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China brings a slate of recent releases and presentations from film production companies and festival organizers to the market at the Busan Intl. Film Festival in hopes of rebooting the Middle Kingdom’s exchange with the global industries.

The China Film Pavilion will be open at the festival’s Asian Contents & Film Market, which runs Oct. 8-11. The pavilion’s organizer, China Film Co-production Corp., says the pavilion will follow the Marche du Film at the Cannes Film Festival.

“It is hoped that the China Film Pavilion can present the latest performance of Chinese films to the world more comprehensively, promote Chinese film institutions to explore the international market, advance overseas exchanges and cooperation and help more quality Chinese films go global,” says a spokesperson of the China Film Co-production Corp., which presents the pavilion with the support from China National Film Development Fund.

Exhibitors featured in the China Film Pavilion include some 20 production companies and festival organizers, including China Film Co., Bona Film Group, CMC Pictures, Beijing and Hainan fests.

Highly anticipated home-grown productions will also be in the spotlight. “Born to Fly,” a Chinese propaganda military film set against the backdrop of the decades of modernization of the People’s Liberation Army Air Force, will be among the highlights. Directed by Liu Xiaoshi and produced by Han Han, the famed author, writer-director and car racer, the film that appears to be China’s answer to “Top Gun: Maverick” follows the journey of a highly skilled pilot. It stars Wang Yibo, Hu Jun and Zhou Dongyu. The film’s to be released this year.

Another feature to be presented will be “Home Coming,” a thriller based on the true story of a Chinese diplomat and his junior colleague’s risky attempts at rescuing more than a hundred Chinese nationals who were trapped in war-torn North Africa. Pic is directed by Rao Xiaozhiand, starring Zhang Yi and Wang Junkai. It is scheduled for a release this year. While stringent COVID-19 travel restrictions are still in place across China, and hard lockdowns are implemented from time to time in various parts of the country, its film industry has shown signs of recovery after a troubling year due to the pandemic.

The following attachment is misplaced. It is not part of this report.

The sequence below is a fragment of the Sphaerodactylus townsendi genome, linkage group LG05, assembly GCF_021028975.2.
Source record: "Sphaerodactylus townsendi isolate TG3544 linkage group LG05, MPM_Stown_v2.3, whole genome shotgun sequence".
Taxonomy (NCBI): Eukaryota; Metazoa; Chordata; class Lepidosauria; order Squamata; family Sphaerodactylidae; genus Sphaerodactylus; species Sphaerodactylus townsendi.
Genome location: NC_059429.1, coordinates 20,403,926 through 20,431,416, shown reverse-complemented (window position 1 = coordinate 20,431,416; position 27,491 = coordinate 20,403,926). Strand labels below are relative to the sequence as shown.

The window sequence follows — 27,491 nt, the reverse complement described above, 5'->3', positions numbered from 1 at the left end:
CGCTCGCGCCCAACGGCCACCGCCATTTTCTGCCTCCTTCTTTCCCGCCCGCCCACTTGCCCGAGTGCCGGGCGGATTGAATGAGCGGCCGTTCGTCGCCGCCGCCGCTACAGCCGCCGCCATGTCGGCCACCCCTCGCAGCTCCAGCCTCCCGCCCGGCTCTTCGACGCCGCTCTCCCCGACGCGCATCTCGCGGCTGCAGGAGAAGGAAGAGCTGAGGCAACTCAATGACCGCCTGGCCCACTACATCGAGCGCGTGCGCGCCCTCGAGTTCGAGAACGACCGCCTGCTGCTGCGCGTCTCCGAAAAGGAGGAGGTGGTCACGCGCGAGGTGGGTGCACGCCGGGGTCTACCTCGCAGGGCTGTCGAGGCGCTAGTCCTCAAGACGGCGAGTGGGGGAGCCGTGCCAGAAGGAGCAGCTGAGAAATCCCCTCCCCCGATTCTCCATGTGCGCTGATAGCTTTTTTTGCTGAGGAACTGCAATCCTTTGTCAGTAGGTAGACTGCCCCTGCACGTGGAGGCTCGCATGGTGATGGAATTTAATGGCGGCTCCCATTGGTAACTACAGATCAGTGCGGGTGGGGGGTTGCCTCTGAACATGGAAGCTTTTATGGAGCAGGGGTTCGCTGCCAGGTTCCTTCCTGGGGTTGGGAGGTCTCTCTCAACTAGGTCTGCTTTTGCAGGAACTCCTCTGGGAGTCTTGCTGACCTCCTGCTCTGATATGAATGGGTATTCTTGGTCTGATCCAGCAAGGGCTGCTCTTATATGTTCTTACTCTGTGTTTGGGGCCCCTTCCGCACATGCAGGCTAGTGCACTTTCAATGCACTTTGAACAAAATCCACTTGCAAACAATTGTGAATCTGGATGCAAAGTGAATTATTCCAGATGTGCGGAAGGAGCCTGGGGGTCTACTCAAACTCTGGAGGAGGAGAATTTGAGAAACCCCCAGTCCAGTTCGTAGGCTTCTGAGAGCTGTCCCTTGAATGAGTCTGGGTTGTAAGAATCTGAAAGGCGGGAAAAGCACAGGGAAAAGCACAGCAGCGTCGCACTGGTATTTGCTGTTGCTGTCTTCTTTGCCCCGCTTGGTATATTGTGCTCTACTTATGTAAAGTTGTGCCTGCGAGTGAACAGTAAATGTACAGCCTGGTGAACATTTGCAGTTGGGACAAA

In all 740 films were made last year, according to statistics provided by the China National Film Development Fund. Last year, attendance at cinemas rose to 1.17 billion tickets sold, a 12.96% increase from the previous year. Box office also increased by 31.46% to 47.3 yuan ($7.4 billion); however, the first half of 2022 showed a big drop in B.O. Still summer blockbuster “Moon Man” gave reasons for a bounce back in the second half of the year. The total number of screens across the country also reached 82,248, an 8% rise over 2020, showing a sign of “a gradual recovery of the audience’s passion for cinema,” says the rep for the China Film Co-production Corp.

“The total number of films produced, cinema attendances, box office and the total number of screens all recovered to more than 65% of [the numbers from] 2019,” the spokesperson adds.

The presence of the pavilion during the Busan festival marks the 30th anniversary of the establishment of diplomatic relations between China and South Korea. This is also the year of the China-Republic of Korea Year of Cultural Exchanges.

“We hope to share with global counterparts the hard-won achievements of China’s film industry has made in 2021, regaining confidence in the recovery of the industry, as well as rebooting international exchanges and cooperation in the field, including participation of international film festivals at home and abroad,” says China Film Co-production Corp.